Friday, May 7, 2010


Scallops are like sweet little pillows of seafood goodness. Peter asks me to make scallops for dinner probably four times a week, no joke. I love them too, but not as much as he does. Anyway, yesterday I went to the store with the intention of buying scallops but they happened to have red snapper (which they never have), so I decided to do a little of both.

One thing I've learned about cooking scallops is that clarified butter is hands down the best way to do it. I never used to cook them this way because I assumed clarified butter was some fancy, difficult thing to make...but it's ridiculously easy and really makes a huge difference. Here's Emeril's explanation of why it's so wonderful:

What makes clarified butter so great is its higher smoke point. This means you can cook meats and fish at a higher temperature than you can with regular butter, making it ideal for pan-frying. By clarifying the butter during a slow cooking process, you're able to strain out the milk solids that burn quickly as well as the water and salt. You'll lose about 1/4 of your original butter amount during the process, and the clarified butter will keep, tightly covered in the refrigerator for about 1 month.

To make clarified butter, you can either make a bunch and save what you don't need to cook with immediately, or just make enough for what you need at that moment which is what I do. So put your butter into a skillet (or a small saucepan if you're making a lot). I used a little less than a tablespoon to make 8 scallops in a small skillet.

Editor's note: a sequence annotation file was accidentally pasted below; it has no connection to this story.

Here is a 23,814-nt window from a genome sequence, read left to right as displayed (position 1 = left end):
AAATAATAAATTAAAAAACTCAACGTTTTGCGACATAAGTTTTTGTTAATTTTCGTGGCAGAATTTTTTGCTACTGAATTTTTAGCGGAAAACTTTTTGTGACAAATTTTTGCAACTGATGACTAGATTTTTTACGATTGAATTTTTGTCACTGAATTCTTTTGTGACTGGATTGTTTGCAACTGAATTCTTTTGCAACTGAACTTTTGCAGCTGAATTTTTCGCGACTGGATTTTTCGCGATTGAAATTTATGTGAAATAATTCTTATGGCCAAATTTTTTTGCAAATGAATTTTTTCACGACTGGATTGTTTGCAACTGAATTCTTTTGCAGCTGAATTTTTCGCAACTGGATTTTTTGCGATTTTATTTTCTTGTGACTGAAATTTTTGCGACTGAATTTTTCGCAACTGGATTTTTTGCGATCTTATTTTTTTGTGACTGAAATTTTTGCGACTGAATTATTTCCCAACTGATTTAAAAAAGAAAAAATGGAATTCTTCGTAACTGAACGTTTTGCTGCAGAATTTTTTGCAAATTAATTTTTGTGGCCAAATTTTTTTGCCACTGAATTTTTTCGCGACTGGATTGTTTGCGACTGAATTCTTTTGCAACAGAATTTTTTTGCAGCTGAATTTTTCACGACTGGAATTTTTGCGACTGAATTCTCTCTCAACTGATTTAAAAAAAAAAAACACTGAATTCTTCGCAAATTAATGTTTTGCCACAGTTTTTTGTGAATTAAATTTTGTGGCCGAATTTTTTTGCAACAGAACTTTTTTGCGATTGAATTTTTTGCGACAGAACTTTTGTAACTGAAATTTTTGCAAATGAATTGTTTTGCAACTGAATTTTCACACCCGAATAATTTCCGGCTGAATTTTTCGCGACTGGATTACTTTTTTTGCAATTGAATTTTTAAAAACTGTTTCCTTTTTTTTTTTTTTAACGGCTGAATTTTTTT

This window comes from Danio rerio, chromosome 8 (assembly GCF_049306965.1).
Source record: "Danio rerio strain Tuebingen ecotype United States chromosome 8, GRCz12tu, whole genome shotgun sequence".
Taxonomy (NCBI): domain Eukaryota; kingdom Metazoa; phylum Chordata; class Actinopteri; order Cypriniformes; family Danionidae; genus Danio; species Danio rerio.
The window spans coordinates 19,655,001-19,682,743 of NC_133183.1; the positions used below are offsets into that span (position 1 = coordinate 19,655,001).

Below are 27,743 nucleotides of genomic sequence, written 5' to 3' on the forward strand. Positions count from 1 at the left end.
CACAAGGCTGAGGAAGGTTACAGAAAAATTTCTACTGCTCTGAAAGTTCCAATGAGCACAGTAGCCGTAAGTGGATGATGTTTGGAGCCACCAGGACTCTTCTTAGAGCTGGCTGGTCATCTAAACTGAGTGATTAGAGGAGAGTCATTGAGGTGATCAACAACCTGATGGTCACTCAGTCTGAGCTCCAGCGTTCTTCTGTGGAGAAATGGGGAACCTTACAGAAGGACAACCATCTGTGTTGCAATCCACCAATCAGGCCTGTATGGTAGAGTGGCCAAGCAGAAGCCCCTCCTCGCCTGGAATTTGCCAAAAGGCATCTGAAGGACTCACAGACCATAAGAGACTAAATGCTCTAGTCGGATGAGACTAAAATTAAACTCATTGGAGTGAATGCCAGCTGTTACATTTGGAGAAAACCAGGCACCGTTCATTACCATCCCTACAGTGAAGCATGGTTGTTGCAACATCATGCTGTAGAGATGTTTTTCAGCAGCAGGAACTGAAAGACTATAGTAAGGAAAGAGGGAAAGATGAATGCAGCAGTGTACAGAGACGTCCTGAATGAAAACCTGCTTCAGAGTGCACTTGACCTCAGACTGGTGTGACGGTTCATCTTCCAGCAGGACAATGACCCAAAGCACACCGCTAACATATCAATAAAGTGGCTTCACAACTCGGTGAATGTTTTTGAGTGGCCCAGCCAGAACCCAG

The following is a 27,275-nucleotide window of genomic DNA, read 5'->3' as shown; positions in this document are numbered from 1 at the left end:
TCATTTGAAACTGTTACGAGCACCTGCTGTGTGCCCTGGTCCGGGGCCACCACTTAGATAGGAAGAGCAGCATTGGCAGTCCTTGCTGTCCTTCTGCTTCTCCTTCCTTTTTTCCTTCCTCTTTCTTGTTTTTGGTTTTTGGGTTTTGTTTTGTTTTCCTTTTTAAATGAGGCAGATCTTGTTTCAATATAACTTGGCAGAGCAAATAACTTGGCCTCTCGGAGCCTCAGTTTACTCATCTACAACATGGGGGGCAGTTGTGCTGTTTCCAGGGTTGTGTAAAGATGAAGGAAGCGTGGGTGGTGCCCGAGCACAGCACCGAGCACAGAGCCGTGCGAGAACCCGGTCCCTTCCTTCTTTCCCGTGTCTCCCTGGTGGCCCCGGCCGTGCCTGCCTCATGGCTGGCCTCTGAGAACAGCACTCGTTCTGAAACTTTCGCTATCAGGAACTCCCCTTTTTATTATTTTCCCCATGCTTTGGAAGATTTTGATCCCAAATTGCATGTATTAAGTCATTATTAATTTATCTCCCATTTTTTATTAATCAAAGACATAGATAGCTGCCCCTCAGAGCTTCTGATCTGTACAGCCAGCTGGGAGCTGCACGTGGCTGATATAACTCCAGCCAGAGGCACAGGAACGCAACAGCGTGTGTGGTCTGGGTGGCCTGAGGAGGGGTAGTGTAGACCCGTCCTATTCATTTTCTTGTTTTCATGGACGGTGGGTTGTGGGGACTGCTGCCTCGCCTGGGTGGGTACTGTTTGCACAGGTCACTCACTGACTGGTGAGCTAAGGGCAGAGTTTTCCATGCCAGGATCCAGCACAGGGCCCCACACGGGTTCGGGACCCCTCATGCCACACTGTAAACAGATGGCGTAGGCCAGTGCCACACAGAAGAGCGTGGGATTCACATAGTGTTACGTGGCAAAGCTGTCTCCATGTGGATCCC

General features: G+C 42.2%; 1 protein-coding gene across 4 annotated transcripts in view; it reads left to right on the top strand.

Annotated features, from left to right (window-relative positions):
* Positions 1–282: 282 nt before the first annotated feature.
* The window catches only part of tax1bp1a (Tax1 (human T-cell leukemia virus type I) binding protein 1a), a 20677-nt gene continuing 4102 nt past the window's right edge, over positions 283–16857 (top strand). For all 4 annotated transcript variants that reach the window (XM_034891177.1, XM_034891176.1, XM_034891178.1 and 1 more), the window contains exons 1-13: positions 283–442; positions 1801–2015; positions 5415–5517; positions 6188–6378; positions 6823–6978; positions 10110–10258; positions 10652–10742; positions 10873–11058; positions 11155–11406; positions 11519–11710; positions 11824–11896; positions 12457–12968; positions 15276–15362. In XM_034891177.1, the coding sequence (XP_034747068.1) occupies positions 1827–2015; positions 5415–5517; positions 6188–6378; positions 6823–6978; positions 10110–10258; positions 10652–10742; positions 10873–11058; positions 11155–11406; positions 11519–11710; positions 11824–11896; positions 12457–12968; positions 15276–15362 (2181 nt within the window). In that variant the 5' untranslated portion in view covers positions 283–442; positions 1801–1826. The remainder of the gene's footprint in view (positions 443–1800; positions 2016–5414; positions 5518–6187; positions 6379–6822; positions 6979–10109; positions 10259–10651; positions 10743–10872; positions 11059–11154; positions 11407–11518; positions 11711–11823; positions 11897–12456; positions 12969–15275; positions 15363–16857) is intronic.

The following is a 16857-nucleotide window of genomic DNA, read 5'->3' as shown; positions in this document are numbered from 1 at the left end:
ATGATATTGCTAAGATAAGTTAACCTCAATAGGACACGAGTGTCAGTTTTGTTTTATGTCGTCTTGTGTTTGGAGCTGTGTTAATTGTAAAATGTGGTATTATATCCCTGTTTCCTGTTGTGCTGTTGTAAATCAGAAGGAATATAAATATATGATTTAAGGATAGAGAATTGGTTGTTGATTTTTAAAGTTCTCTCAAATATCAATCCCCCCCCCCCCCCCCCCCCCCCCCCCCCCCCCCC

Let all of the butter melt and get nice and bubbly:

Then tilt the pan and scrape off the white bubbly part with a spoon.

And that's it! Keep the yellow liquidy part of the butter, and that's your clarified butter. If you make a lot of clarified butter you'll probably find that some of the milk solids form in the bottom of the pan - get rid of those, too. Now, for cooking the scallops - salt and pepper them and add them to the pan over medium heat. Be careful not to crowd them. Don't touch or move them once they're in the pan - keeping them in the same spot will help give them a nice brown crust. Watch for that crust to start to form on the bottom, it will take a few minutes. Then you can flip them over. You can see it starting on the bottom here:

When flipping them make sure you have a nice thin spatula so you can really scrape underneath the scallops without tearing them, because even with the clarified butter they will still stick a little bit.

And that's it! Aren't they pretty?

1 comment:

  1. I am with Peter, I love scallops- I order them whenever they are on the menu. Yours looks great, Katherine.